UNEP Back Methods for Combating Climate Change and Realizing Low Carbon Growth in Developing Economies

Ways of triggering multi-billion dollar, low carbon technology investments in developing economies are outlined in a new report today.

Experts indicate that investments of around US$500 billion a year will be needed to assist developing countries adapt to climate change while powering low carbon growth.

Much of the money will come from the private sector but will only flow if creative public policies that reflect the differing circumstances of developing economies are swiftly adopted, says the report issued by the UN Environment Programme (UNEP) and a global partnership of investors and insurance companies.

The report, Catalysing Low Carbon Growth in Developing Economies: public finance mechanisms to scale up private sector investment in climate solutions, was prepared by Vivid Economics based on case studies. The report makes several broad recommendations to overcome current hurdles.

  1. Country risk cover - Insurance against country risk - i.e. risk of expropriation, breach of contract, war and civil disturbance - should be expanded and explicitly provided to support low carbon funds.
  2. Low-carbon policy risk cover - Insurance should be provided where countries renege on policy frameworks / incentive schemes that are underpinning low-carbon investments, e.g. emissions trading, renewable energy support mechanisms.
  3. Funds to hedge currency risk - Public finance could provide currency funds which offer cost-effective hedges for local currencies which would otherwise not be available in the commercial foreign exchange markets.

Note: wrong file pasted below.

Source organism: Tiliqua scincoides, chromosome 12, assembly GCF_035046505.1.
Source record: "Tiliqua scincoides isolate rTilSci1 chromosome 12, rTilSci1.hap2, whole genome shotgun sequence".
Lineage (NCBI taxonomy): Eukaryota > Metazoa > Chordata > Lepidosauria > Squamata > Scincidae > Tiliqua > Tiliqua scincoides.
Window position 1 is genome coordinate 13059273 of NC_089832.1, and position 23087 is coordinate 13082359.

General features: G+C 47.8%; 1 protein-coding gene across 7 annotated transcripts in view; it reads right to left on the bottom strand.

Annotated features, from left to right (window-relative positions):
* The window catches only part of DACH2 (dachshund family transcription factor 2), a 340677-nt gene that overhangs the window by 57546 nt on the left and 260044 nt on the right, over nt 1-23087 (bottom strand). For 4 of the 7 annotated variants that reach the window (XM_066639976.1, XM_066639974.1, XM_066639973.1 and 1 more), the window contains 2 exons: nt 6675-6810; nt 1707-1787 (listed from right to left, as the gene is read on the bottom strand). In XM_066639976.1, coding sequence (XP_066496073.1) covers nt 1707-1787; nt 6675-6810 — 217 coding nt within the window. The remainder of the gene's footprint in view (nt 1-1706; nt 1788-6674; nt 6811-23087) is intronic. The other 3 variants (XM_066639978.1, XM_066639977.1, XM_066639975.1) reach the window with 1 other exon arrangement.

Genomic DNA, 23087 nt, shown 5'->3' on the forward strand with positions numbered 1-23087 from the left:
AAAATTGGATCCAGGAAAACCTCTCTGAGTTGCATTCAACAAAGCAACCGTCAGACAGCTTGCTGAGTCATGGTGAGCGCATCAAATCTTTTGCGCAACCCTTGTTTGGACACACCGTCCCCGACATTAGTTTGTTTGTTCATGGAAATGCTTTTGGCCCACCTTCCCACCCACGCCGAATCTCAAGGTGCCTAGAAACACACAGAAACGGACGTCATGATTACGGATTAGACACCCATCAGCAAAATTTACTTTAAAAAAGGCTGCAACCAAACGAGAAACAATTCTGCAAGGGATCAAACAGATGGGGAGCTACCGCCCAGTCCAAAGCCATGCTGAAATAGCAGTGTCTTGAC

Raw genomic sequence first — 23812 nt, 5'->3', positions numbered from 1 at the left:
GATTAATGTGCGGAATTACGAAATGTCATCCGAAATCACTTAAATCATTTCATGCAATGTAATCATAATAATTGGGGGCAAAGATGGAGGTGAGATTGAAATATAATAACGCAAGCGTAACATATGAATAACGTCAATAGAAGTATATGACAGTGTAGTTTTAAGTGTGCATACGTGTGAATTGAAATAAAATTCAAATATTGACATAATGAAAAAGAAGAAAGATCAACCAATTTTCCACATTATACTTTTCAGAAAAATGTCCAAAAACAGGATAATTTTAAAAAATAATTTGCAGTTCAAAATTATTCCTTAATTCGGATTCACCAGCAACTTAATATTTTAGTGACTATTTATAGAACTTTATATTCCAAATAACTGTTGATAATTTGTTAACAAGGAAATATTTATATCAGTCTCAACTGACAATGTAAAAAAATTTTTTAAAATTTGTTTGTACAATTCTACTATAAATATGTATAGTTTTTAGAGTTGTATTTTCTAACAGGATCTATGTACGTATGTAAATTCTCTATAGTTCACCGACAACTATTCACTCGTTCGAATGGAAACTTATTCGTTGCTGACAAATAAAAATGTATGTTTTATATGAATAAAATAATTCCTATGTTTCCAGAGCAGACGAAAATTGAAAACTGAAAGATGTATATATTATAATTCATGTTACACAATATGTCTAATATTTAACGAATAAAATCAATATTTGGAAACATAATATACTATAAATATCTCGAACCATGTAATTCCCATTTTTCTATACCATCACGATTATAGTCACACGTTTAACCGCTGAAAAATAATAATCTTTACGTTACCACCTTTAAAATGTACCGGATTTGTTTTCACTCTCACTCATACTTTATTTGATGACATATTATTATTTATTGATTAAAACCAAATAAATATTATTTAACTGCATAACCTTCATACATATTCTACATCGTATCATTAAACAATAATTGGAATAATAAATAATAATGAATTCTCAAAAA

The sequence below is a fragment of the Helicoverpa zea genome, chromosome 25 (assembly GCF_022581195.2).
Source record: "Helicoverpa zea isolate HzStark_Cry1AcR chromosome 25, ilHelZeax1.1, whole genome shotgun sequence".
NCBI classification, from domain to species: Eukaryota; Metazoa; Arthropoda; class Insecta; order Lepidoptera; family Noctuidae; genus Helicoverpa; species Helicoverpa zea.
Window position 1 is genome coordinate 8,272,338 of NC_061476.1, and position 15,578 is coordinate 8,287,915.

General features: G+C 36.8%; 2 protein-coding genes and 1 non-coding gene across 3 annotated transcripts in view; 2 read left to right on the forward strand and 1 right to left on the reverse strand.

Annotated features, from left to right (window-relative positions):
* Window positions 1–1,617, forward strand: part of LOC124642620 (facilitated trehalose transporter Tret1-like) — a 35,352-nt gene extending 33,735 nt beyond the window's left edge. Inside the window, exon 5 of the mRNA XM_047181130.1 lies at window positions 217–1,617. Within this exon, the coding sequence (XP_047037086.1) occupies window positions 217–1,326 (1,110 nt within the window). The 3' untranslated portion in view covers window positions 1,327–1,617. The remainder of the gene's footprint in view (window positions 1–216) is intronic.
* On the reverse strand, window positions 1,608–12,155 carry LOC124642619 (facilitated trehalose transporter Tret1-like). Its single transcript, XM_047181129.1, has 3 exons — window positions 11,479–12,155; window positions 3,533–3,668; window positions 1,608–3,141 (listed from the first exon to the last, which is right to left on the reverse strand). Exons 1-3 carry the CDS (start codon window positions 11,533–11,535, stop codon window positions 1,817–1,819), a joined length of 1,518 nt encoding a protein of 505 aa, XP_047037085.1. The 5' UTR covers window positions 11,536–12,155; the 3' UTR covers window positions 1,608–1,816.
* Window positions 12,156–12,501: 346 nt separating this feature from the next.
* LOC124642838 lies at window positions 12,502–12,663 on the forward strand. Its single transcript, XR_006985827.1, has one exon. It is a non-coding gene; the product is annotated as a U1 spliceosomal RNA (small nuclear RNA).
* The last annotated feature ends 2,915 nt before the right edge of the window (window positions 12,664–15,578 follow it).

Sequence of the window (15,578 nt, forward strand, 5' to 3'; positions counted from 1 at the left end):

4. Improving deal flow - In order to provide a series of easily executable, commercially attractive projects, vehicles specializing in early-stage low carbon projects could be developed, and technical assistance could be provided to increase demand.
  5. Public sector taking subordinated equity positions in funds - the public sector could invest directly in low carbon funds via "first loss equity", thereby improving the overall risk-return profile of such vehicles.

The findings were presented today in Cape Town at the 2009 Global Roundtable of the UNEP Finance Initiative which brings together investors, financial institutions, policymakers and civil society from around the world.

Tell Us What You Think

Do you have a review, update or anything you would like to add to this news story?

Leave your feedback
Your comment type

While we only use edited and approved content for Azthena answers, it may on occasions provide incorrect responses. Please confirm any data provided with the related suppliers or authors. We do not provide medical advice, if you search for medical information you must always consult a medical professional before acting on any information provided.

Your questions, but not your email details will be shared with OpenAI and retained for 30 days in accordance with their privacy principles.

Please do not ask questions that use sensitive or confidential information.

Read the full Terms & Conditions.